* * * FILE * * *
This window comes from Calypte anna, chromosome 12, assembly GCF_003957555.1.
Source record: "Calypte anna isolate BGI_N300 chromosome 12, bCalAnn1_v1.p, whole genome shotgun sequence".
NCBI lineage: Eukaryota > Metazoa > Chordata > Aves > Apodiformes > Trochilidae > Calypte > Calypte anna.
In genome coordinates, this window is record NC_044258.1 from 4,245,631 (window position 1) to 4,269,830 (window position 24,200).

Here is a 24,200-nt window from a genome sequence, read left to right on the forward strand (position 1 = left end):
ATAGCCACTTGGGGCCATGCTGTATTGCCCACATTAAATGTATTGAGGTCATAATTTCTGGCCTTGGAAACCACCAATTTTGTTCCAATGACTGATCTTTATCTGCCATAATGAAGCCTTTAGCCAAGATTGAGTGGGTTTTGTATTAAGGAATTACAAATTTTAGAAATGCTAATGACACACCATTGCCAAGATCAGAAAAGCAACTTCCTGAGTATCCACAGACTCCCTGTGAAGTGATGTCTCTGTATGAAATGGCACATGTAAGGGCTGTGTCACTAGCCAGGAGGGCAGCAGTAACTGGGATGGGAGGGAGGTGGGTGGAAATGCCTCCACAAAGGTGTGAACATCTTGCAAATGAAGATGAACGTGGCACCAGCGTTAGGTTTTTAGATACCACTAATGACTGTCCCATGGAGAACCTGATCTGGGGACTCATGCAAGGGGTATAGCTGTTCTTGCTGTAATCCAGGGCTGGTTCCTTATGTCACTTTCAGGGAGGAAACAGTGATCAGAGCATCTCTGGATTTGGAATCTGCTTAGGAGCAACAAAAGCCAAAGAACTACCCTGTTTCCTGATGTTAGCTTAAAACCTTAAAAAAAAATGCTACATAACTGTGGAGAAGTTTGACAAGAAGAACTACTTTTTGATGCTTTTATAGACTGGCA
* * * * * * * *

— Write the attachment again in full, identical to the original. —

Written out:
This window comes from Calypte anna, chromosome 12, assembly GCF_003957555.1.
Source record: "Calypte anna isolate BGI_N300 chromosome 12, bCalAnn1_v1.p, whole genome shotgun sequence".
NCBI lineage: Eukaryota > Metazoa > Chordata > Aves > Apodiformes > Trochilidae > Calypte > Calypte anna.
In genome coordinates, this window is record NC_044258.1 from 4,245,631 (window position 1) to 4,269,830 (window position 24,200).

Here is a 24,200-nt window from a genome sequence, read left to right on the forward strand (position 1 = left end):
ATAGCCACTTGGGGCCATGCTGTATTGCCCACATTAAATGTATTGAGGTCATAATTTCTGGCCTTGGAAACCACCAATTTTGTTCCAATGACTGATCTTTATCTGCCATAATGAAGCCTTTAGCCAAGATTGAGTGGGTTTTGTATTAAGGAATTACAAATTTTAGAAATGCTAATGACACACCATTGCCAAGATCAGAAAAGCAACTTCCTGAGTATCCACAGACTCCCTGTGAAGTGATGTCTCTGTATGAAATGGCACATGTAAGGGCTGTGTCACTAGCCAGGAGGGCAGCAGTAACTGGGATGGGAGGGAGGTGGGTGGAAATGCCTCCACAAAGGTGTGAACATCTTGCAAATGAAGATGAACGTGGCACCAGCGTTAGGTTTTTAGATACCACTAATGACTGTCCCATGGAGAACCTGATCTGGGGACTCATGCAAGGGGTATAGCTGTTCTTGCTGTAATCCAGGGCTGGTTCCTTATGTCACTTTCAGGGAGGAAACAGTGATCAGAGCATCTCTGGATTTGGAATCTGCTTAGGAGCAACAAAAGCCAAAGAACTACCCTGTTTCCTGATGTTAGCTTAAAACCTTAAAAAAAAATGCTACATAACTGTGGAGAAGTTTGACAAGAAGAACTACTTTTTGATGCTTTTATAGACTGGCA